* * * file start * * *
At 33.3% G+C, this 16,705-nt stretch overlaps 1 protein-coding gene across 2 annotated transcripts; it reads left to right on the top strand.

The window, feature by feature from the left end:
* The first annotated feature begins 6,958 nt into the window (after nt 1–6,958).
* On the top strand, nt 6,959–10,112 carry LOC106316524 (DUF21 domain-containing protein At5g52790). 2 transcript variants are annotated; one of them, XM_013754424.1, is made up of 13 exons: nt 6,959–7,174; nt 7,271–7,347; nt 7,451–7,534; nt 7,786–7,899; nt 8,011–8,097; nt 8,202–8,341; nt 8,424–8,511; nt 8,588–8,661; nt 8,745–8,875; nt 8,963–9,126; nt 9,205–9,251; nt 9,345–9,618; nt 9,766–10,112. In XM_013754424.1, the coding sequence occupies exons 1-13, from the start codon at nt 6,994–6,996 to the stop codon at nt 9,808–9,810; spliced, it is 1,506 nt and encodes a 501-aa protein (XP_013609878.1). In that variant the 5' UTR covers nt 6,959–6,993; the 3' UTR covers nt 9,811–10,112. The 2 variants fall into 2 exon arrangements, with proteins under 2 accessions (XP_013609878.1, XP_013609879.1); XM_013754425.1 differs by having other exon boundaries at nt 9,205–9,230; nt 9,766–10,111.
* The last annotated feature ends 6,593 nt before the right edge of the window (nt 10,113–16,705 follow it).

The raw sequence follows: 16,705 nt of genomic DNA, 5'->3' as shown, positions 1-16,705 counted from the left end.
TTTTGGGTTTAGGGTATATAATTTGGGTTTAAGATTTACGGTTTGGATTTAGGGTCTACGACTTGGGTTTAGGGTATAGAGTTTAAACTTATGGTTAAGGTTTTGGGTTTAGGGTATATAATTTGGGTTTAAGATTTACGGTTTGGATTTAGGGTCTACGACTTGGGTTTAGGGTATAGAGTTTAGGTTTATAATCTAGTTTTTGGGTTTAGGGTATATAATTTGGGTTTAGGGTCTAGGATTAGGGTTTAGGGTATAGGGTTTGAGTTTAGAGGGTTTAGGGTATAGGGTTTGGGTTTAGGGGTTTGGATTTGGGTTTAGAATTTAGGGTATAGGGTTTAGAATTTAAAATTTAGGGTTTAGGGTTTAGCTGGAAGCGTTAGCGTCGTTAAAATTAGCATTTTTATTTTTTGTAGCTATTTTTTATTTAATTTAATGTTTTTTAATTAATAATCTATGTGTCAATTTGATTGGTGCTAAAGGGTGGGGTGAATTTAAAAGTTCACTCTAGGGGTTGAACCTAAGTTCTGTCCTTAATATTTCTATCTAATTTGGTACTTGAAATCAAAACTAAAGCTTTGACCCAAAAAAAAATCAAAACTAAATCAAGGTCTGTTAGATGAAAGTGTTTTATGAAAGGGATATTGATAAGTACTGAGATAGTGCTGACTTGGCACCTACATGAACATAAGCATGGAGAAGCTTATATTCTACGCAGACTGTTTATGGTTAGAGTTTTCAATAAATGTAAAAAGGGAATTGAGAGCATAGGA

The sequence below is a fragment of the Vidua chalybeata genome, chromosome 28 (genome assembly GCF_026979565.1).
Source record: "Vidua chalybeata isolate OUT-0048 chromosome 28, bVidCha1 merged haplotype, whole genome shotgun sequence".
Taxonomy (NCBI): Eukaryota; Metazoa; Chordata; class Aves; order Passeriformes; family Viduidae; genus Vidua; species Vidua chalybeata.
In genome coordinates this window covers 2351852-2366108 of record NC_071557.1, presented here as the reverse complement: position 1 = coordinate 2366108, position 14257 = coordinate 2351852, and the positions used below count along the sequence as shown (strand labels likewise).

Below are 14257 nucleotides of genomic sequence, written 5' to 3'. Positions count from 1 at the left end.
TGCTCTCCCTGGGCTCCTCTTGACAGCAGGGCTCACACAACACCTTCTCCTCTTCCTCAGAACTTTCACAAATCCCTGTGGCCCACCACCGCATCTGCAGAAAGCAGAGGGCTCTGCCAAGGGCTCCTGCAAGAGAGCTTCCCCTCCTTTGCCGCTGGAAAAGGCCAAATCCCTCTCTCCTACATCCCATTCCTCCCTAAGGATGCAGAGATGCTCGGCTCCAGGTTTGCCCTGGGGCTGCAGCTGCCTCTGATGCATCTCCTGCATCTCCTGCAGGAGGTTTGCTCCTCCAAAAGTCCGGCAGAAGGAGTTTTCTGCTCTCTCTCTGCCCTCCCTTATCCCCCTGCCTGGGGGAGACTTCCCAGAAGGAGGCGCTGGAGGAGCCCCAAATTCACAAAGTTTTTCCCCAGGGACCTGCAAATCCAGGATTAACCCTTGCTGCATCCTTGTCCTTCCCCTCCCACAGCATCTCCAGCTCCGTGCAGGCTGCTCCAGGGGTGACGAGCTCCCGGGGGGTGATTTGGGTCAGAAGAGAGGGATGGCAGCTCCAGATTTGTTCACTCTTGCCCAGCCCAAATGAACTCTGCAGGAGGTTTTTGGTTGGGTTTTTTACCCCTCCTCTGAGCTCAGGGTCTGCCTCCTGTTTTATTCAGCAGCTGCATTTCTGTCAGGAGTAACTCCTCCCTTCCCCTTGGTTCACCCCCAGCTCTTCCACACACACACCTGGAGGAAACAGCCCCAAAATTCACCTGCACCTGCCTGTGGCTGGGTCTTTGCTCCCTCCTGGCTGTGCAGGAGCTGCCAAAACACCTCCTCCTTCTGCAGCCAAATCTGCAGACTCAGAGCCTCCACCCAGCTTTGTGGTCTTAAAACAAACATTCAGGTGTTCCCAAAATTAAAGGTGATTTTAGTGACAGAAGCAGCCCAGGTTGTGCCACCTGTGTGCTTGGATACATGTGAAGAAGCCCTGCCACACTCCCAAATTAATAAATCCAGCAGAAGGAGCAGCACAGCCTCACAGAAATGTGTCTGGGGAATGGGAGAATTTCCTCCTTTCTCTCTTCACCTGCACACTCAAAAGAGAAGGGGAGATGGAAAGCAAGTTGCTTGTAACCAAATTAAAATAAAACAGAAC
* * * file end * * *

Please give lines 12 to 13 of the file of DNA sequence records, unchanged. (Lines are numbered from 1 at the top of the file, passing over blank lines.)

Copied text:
Below are 14257 nucleotides of genomic sequence, written 5' to 3'. Positions count from 1 at the left end.
TGCTCTCCCTGGGCTCCTCTTGACAGCAGGGCTCACACAACACCTTCTCCTCTTCCTCAGAACTTTCACAAATCCCTGTGGCCCACCACCGCATCTGCAGAAAGCAGAGGGCTCTGCCAAGGGCTCCTGCAAGAGAGCTTCCCCTCCTTTGCCGCTGGAAAAGGCCAAATCCCTCTCTCCTACATCCCATTCCTCCCTAAGGATGCAGAGATGCTCGGCTCCAGGTTTGCCCTGGGGCTGCAGCTGCCTCTGATGCATCTCCTGCATCTCCTGCAGGAGGTTTGCTCCTCCAAAAGTCCGGCAGAAGGAGTTTTCTGCTCTCTCTCTGCCCTCCCTTATCCCCCTGCCTGGGGGAGACTTCCCAGAAGGAGGCGCTGGAGGAGCCCCAAATTCACAAAGTTTTTCCCCAGGGACCTGCAAATCCAGGATTAACCCTTGCTGCATCCTTGTCCTTCCCCTCCCACAGCATCTCCAGCTCCGTGCAGGCTGCTCCAGGGGTGACGAGCTCCCGGGGGGTGATTTGGGTCAGAAGAGAGGGATGGCAGCTCCAGATTTGTTCACTCTTGCCCAGCCCAAATGAACTCTGCAGGAGGTTTTTGGTTGGGTTTTTTACCCCTCCTCTGAGCTCAGGGTCTGCCTCCTGTTTTATTCAGCAGCTGCATTTCTGTCAGGAGTAACTCCTCCCTTCCCCTTGGTTCACCCCCAGCTCTTCCACACACACACCTGGAGGAAACAGCCCCAAAATTCACCTGCACCTGCCTGTGGCTGGGTCTTTGCTCCCTCCTGGCTGTGCAGGAGCTGCCAAAACACCTCCTCCTTCTGCAGCCAAATCTGCAGACTCAGAGCCTCCACCCAGCTTTGTGGTCTTAAAACAAACATTCAGGTGTTCCCAAAATTAAAGGTGATTTTAGTGACAGAAGCAGCCCAGGTTGTGCCACCTGTGTGCTTGGATACATGTGAAGAAGCCCTGCCACACTCCCAAATTAATAAATCCAGCAGAAGGAGCAGCACAGCCTCACAGAAATGTGTCTGGGGAATGGGAGAATTTCCTCCTTTCTCTCTTCACCTGCACACTCAAAAGAGAAGGGGAGATGGAAAGCAAGTTGCTTGTAACCAAATTAAAATAAAACAGAAC